Watch the segment for FinnougoroVidenie. You might not understand the language, but it shows Ms. Mayorova’s work. You can also see the 100-year-old mittens knitted by her grandmother. Ms. Mayorova explains that in the old days the mittens did not have ribbing because there were worn with complimentary wrist warmers.
Galina Ogorodnikova: the dynasty of folk artists
Galina Ogorodnikova inherited her talent as a textile artist from her grandmother, a peasant woman from Pechora region. When Galina was about 10, she coveted a pair of store-bought mittens. Her grandmother Maria told her that she was quite capable to make the mittens herself. And this is what she did.
Ms. Ogorodnikova’s family moved to Pechora in 1963. She worked as a cook in the rural daycare center. The skills inherited from the grandma Maria came handy: she made clothes for her children. They were not only practical objects made out of necessity, they were products of artistic imagination.
Ms. Ogorodnikova’s career as a folk artist started with macrame. She turned to the traditional Komi color knitting in the mid 1990s when she had already won multiple competition awards for her works in other techniques.
Her designs integrate the traditional Komi knitting patterns, folk costume and the modern knitwear trends. It takes the artist between 1 to 3 years to develop and to execute the larger projects.
Galina Ogorodnikova was awarded the title of The Master of Russian Folk Arts (it is a very approximate equivalent of Living National Treasure in Japan.).
Aside from being a talented textile artist, Ms. Ogorodnikova has a special knack for teaching others, especially children. She taught her daughter Oksana (a well-known folk artist) and her granddaughter Yaroslava. Currently she is a faculty member at The Center for Education In Folk Arts in Syktyvkar .
Granddaughter Yaroslava Malinova is also an artist and a teacher in her own right. Her first pair of mittens she made at the age of 5 under her grandmother’s direction.
Svetlana Turova: a founder of the socially responsible enterprise
Svetlana Turova is in her 40s. She belongs to the generation that came into age during the wild and dark 1990s. Like Ms. Mayorova and Ms. Ogorodnikova, Svetlana learned knitting from her Komi grandmother. She become a skillful knitter by age of 15 and, while in school, knitted for extra income.
In 2007 Svetlana Turova came up with an idea of a socially responsible enterprise that produces machine-knit items with traditional Komi patterns.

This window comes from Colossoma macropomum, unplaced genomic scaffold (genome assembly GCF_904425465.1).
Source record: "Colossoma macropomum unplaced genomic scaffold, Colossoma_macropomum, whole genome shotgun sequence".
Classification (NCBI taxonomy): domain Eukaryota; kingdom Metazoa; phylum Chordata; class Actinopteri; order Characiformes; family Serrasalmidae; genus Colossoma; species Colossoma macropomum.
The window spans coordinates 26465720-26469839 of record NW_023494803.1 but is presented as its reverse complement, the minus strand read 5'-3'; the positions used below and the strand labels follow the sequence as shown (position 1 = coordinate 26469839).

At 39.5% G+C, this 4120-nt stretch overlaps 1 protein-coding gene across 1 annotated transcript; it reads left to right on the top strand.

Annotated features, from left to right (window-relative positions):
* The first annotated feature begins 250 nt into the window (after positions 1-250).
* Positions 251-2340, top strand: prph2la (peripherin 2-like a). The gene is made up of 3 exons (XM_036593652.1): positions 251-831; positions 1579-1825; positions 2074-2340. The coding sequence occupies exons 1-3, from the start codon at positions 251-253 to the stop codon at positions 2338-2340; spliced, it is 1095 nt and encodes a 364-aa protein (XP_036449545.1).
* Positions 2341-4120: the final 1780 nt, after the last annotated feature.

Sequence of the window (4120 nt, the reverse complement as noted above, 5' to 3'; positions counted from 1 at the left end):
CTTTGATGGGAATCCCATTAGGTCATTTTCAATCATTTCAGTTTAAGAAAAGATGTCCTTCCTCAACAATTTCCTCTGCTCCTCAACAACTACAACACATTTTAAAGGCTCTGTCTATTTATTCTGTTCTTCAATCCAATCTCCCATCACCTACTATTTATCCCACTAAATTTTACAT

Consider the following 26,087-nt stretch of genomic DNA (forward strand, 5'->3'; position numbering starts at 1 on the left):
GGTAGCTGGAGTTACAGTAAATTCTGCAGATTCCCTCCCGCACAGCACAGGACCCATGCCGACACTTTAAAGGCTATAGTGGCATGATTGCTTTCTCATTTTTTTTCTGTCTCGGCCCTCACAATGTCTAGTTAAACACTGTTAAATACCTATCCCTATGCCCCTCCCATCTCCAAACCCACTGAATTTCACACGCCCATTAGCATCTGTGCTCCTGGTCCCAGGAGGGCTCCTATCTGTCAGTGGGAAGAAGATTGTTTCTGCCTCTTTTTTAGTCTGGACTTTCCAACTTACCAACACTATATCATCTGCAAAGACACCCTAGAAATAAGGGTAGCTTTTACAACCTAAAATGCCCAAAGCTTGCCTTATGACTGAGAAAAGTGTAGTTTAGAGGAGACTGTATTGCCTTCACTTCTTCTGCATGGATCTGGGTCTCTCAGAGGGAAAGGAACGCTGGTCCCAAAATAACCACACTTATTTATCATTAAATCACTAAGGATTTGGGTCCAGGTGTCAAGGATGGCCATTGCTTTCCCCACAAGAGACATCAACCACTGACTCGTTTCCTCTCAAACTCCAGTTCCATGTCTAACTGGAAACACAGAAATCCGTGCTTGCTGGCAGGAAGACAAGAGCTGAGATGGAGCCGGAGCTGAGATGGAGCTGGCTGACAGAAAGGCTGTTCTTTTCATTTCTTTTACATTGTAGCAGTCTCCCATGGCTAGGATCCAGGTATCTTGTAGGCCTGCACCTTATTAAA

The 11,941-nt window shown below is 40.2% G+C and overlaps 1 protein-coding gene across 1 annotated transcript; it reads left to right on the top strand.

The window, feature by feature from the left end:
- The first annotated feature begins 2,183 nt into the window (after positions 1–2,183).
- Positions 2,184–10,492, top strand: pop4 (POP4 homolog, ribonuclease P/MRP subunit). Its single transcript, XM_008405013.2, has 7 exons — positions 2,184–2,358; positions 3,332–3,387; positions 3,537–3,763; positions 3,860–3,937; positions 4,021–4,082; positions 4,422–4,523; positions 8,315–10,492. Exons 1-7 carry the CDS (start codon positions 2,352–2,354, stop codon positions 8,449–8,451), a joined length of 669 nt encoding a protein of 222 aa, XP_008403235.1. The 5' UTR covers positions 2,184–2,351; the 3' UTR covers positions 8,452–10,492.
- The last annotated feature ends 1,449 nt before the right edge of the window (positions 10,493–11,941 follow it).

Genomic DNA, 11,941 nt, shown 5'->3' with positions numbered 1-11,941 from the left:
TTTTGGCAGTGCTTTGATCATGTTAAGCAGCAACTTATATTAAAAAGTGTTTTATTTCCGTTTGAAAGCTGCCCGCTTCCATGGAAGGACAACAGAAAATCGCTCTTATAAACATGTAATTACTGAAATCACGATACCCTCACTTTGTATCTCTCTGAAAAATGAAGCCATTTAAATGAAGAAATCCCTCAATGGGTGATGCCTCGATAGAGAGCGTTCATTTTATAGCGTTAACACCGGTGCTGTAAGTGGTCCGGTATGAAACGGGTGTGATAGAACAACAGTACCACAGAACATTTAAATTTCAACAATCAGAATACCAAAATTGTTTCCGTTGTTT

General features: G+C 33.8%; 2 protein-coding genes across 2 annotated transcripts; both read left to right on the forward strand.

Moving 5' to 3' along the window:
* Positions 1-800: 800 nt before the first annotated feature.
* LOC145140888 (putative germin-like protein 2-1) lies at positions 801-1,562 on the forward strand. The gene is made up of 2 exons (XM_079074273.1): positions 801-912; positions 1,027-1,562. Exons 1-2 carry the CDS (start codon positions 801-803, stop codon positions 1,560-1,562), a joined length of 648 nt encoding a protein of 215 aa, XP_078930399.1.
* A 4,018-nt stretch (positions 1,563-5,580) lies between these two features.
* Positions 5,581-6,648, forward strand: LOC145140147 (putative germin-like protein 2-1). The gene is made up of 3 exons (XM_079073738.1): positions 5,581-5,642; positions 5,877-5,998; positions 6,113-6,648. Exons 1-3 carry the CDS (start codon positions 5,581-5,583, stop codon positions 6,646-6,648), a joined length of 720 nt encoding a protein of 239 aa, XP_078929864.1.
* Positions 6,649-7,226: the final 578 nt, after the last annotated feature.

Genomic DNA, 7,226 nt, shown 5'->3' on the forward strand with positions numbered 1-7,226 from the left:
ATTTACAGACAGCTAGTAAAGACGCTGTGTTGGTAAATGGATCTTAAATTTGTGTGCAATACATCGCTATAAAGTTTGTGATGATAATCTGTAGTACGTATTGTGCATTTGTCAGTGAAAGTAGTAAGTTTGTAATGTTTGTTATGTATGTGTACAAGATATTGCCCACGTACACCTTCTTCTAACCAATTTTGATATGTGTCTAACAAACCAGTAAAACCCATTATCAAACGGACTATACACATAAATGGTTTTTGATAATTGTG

She worked as an upper-level manager in the distribution company when she sensed that the company was likely to fold during the next financial crisis in Russia. She started to think of what to do next. Svetlana hand-knitted several toys that her grandmother taught her to make long time ago, took several vacation days and traveled to the Moscow exhibition of folk art. Her toys won a prize. Svetlana understood that she was onto something with her knitting.
As a woman with a solid business and legal background (Svetlana has a degree in law), she understood three things from the very start:
Her knitting studio must be a legal business to qualify for grants, loans and tax breaks. (Many entrepreneurs in Russia prefer to operate in a “gray zone” due to byzantine tax code and scant legal protection.)
There is a revival of ethnic pride among the Komi people. Her studio might become a trend-setter among the young to wear the clothing with the traditional Komi patterns.
Hand-knitting is not the way to make living. It is too expensive for the young people. It is hard to produce on larger scale.
The road was not easy for Svetlana Turova. Her first studio, started in 2008, failed. Her husband was supportive but a bit skeptical. The well-wishers advised her to produce underwear instead of sweaters. But Svetlana persevered. She had a mission: “I want the world to know that Komi stands for beautiful. Komi is cool.”
With a patchwork financing from grants for socially responsible enterprises, public fundraising, interest-free loans and the help from the local authorities, Svetlana Turova reopened her studio Югыд арт (Yugyd Art with better knitting machines. She traveled to Finland to learn from the 200-year-old Saami family business.
In 2016-2018 Svetlana Turova and her husband, who joined her in her enterprise, moved to the village. They build the complex with a studio space and living quarters to accommodate a new branch of their business – knitting tourism. The knitters from Moscow, St. Petersburg, Germany and other places have already booked the first available time slots. (If you are interested in spending a few days in beautiful Russian North, click on logo above.)
Aside from running the business, Svetlana still teaches classes for hand-knitters dedicated to the art of traditional Komi knitting.
The most of the material came from hours of trawling the Russian-language sites for bits and pieces of information. I tried my best to attribute the photos that I borrowed for this post. My apologies for the incorrect attributions. In case if you decide to google the artists presented in this blog, here are the spellings of their names in Cyrillic: